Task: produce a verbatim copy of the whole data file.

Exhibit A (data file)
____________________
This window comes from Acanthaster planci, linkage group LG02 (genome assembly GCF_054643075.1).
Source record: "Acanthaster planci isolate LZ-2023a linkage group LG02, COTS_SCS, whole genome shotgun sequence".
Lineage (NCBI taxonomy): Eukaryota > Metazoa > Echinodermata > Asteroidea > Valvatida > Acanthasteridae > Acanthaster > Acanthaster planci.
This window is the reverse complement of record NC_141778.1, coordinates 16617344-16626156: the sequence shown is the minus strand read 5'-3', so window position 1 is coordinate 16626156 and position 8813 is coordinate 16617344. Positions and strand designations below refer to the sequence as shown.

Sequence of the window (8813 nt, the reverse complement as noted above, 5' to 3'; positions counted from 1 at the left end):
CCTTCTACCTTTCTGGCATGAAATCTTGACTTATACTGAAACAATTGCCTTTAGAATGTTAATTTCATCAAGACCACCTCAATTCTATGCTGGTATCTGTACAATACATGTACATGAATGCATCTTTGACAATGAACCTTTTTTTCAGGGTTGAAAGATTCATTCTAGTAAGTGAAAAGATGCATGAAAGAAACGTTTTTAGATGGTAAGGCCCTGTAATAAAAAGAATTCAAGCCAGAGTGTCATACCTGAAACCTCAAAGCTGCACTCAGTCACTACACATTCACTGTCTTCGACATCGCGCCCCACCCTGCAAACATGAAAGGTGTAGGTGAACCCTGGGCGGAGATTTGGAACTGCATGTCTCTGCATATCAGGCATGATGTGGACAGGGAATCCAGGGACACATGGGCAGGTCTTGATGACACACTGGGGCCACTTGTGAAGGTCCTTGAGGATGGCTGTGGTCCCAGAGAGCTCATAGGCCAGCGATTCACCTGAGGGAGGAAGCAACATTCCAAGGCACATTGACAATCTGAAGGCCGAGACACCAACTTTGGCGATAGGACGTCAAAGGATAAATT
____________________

This window comes from Acanthaster planci, linkage group LG02 (genome assembly GCF_054643075.1).
Source record: "Acanthaster planci isolate LZ-2023a linkage group LG02, COTS_SCS, whole genome shotgun sequence".
Lineage (NCBI taxonomy): Eukaryota > Metazoa > Echinodermata > Asteroidea > Valvatida > Acanthasteridae > Acanthaster > Acanthaster planci.
This window is the reverse complement of record NC_141778.1, coordinates 16617344-16626156: the sequence shown is the minus strand read 5'-3', so window position 1 is coordinate 16626156 and position 8813 is coordinate 16617344. Positions and strand designations below refer to the sequence as shown.

Sequence of the window (8813 nt, the reverse complement as noted above, 5' to 3'; positions counted from 1 at the left end):
CCTTCTACCTTTCTGGCATGAAATCTTGACTTATACTGAAACAATTGCCTTTAGAATGTTAATTTCATCAAGACCACCTCAATTCTATGCTGGTATCTGTACAATACATGTACATGAATGCATCTTTGACAATGAACCTTTTTTTCAGGGTTGAAAGATTCATTCTAGTAAGTGAAAAGATGCATGAAAGAAACGTTTTTAGATGGTAAGGCCCTGTAATAAAAAGAATTCAAGCCAGAGTGTCATACCTGAAACCTCAAAGCTGCACTCAGTCACTACACATTCACTGTCTTCGACATCGCGCCCCACCCTGCAAACATGAAAGGTGTAGGTGAACCCTGGGCGGAGATTTGGAACTGCATGTCTCTGCATATCAGGCATGATGTGGACAGGGAATCCAGGGACACATGGGCAGGTCTTGATGACACACTGGGGCCACTTGTGAAGGTCCTTGAGGATGGCTGTGGTCCCAGAGAGCTCATAGGCCAGCGATTCACCTGAGGGAGGAAGCAACATTCCAAGGCACATTGACAATCTGAAGGCCGAGACACCAACTTTGGCGATAGGACGTCAAAGGATAAATT